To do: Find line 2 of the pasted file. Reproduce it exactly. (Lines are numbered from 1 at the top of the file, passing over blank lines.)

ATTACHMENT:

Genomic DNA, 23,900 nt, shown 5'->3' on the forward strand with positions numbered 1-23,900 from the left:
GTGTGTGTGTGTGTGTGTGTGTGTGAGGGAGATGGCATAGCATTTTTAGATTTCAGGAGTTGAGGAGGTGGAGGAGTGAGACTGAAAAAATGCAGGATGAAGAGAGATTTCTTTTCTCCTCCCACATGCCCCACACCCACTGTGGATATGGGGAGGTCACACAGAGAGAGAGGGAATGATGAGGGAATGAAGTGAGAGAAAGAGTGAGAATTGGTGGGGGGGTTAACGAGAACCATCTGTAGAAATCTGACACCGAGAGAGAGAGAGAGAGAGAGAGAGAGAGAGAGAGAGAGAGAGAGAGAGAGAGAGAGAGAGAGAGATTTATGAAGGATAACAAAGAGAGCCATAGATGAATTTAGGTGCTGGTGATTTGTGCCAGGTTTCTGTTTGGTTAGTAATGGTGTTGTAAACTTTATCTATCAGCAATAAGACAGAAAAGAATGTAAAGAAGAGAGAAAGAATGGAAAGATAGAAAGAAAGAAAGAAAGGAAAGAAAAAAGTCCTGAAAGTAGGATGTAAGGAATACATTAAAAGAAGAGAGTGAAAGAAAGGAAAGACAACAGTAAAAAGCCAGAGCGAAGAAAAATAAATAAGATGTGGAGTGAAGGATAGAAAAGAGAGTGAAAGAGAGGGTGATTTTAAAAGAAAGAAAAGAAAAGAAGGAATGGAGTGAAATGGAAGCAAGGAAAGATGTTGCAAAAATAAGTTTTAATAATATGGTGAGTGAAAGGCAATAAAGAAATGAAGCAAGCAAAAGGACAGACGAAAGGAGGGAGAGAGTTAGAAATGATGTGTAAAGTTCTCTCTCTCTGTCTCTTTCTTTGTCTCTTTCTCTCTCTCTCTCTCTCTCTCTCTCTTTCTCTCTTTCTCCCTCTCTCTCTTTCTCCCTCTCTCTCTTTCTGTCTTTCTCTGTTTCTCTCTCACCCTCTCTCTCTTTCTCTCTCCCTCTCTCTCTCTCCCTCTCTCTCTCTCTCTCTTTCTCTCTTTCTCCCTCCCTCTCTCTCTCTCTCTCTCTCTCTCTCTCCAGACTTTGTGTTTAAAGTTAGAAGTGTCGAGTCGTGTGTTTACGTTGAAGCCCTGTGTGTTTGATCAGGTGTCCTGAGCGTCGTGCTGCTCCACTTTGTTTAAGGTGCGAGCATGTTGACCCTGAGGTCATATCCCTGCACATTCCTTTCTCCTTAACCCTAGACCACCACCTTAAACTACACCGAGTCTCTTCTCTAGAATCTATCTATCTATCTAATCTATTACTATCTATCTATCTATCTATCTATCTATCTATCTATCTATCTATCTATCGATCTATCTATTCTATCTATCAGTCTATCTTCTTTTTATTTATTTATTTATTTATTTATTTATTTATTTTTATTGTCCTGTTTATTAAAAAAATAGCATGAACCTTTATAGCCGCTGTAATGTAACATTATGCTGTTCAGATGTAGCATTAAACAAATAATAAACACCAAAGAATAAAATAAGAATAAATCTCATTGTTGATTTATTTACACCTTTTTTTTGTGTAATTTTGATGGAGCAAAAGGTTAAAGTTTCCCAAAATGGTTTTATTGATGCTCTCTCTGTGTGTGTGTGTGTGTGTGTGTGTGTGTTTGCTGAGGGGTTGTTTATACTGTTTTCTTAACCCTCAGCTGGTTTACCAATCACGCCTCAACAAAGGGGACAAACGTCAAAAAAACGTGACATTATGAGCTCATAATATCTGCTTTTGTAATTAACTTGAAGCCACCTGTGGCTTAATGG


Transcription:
GTGTGTGTGTGTGTGTGTGTGTGTGAGGGAGATGGCATAGCATTTTTAGATTTCAGGAGTTGAGGAGGTGGAGGAGTGAGACTGAAAAAATGCAGGATGAAGAGAGATTTCTTTTCTCCTCCCACATGCCCCACACCCACTGTGGATATGGGGAGGTCACACAGAGAGAGAGGGAATGATGAGGGAATGAAGTGAGAGAAAGAGTGAGAATTGGTGGGGGGGTTAACGAGAACCATCTGTAGAAATCTGACACCGAGAGAGAGAGAGAGAGAGAGAGAGAGAGAGAGAGAGAGAGAGAGAGAGAGAGAGAGAGAGAGAGATTTATGAAGGATAACAAAGAGAGCCATAGATGAATTTAGGTGCTGGTGATTTGTGCCAGGTTTCTGTTTGGTTAGTAATGGTGTTGTAAACTTTATCTATCAGCAATAAGACAGAAAAGAATGTAAAGAAGAGAGAAAGAATGGAAAGATAGAAAGAAAGAAAGAAAGGAAAGAAAAAAGTCCTGAAAGTAGGATGTAAGGAATACATTAAAAGAAGAGAGTGAAAGAAAGGAAAGACAACAGTAAAAAGCCAGAGCGAAGAAAAATAAATAAGATGTGGAGTGAAGGATAGAAAAGAGAGTGAAAGAGAGGGTGATTTTAAAAGAAAGAAAAGAAAAGAAGGAATGGAGTGAAATGGAAGCAAGGAAAGATGTTGCAAAAATAAGTTTTAATAATATGGTGAGTGAAAGGCAATAAAGAAATGAAGCAAGCAAAAGGACAGACGAAAGGAGGGAGAGAGTTAGAAATGATGTGTAAAGTTCTCTCTCTCTGTCTCTTTCTTTGTCTCTTTCTCTCTCTCTCTCTCTCTCTCTCTCTTTCTCTCTTTCTCCCTCTCTCTCTTTCTCCCTCTCTCTCTTTCTGTCTTTCTCTGTTTCTCTCTCACCCTCTCTCTCTTTCTCTCTCCCTCTCTCTCTCTCCCTCTCTCTCTCTCTCTCTTTCTCTCTTTCTCCCTCCCTCTCTCTCTCTCTCTCTCTCTCTCTCTCCAGACTTTGTGTTTAAAGTTAGAAGTGTCGAGTCGTGTGTTTACGTTGAAGCCCTGTGTGTTTGATCAGGTGTCCTGAGCGTCGTGCTGCTCCACTTTGTTTAAGGTGCGAGCATGTTGACCCTGAGGTCATATCCCTGCACATTCCTTTCTCCTTAACCCTAGACCACCACCTTAAACTACACCGAGTCTCTTCTCTAGAATCTATCTATCTATCTAATCTATTACTATCTATCTATCTATCTATCTATCTATCTATCTATCTATCTATCTATCGATCTATCTATTCTATCTATCAGTCTATCTTCTTTTTATTTATTTATTTATTTATTTATTTATTTATTTTTATTGTCCTGTTTATTAAAAAAATAGCATGAACCTTTATAGCCGCTGTAATGTAACATTATGCTGTTCAGATGTAGCATTAAACAAATAATAAACACCAAAGAATAAAATAAGAATAAATCTCATTGTTGATTTATTTACACCTTTTTTTTGTGTAATTTTGATGGAGCAAAAGGTTAAAGTTTCCCAAAATGGTTTTATTGATGCTCTCTCTGTGTGTGTGTGTGTGTGTGTGTGTGTGTTTGCTGAGGGGTTGTTTATACTGTTTTCTTAACCCTCAGCTGGTTTACCAATCACGCCTCAACAAAGGGGACAAACGTCAAAAAAACGTGACATTATGAGCTCATAATATCTGCTTTTGTAATTAACTTGAAGCCACCTGTGGCTTAATGG